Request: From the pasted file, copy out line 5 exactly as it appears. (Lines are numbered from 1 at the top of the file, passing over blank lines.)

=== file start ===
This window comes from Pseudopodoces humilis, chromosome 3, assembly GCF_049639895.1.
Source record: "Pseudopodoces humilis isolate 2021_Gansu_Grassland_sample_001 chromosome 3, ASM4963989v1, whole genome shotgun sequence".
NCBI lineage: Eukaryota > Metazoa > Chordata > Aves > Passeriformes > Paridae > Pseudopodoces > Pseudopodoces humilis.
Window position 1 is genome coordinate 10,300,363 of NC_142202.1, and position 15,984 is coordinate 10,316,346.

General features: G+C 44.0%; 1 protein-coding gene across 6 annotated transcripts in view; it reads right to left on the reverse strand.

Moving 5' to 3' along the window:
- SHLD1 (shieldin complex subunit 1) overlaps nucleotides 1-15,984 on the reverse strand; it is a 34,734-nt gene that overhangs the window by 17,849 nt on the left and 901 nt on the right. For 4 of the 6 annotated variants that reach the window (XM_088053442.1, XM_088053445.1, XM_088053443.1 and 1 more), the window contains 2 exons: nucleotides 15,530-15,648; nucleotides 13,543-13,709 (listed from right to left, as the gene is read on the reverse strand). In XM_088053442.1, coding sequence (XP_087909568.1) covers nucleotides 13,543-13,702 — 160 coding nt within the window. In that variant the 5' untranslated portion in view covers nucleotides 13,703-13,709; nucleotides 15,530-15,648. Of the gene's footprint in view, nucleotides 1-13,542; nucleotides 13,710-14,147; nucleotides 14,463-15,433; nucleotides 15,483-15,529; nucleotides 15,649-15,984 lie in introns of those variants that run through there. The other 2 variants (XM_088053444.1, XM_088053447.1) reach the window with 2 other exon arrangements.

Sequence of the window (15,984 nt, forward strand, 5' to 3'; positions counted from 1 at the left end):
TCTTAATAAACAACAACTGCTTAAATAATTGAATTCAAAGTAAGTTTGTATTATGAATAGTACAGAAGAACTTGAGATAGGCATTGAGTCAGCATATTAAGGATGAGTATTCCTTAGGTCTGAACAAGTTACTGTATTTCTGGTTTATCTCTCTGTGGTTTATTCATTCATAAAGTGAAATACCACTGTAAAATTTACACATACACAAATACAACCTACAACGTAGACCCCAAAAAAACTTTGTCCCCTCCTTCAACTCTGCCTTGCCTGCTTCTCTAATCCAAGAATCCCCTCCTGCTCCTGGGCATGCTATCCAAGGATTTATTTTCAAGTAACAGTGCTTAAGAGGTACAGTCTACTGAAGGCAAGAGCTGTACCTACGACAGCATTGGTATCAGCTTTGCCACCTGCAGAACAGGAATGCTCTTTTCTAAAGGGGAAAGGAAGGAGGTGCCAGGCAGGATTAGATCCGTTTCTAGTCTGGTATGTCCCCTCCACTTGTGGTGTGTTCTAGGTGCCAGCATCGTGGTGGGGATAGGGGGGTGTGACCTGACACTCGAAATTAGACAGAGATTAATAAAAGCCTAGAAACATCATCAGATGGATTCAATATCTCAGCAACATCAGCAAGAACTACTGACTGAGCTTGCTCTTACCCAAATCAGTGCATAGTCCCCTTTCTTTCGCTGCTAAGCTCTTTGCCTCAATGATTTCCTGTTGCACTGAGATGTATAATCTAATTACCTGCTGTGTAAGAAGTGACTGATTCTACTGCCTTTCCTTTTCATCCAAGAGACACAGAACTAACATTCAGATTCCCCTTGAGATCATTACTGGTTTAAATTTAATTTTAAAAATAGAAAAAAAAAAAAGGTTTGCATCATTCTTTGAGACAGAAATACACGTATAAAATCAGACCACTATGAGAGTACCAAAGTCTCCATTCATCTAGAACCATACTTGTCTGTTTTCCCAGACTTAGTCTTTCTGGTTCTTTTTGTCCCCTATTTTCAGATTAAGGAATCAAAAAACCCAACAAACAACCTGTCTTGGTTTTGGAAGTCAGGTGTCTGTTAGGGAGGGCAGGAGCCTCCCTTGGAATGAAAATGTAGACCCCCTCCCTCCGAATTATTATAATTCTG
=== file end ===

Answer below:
General features: G+C 44.0%; 1 protein-coding gene across 6 annotated transcripts in view; it reads right to left on the reverse strand.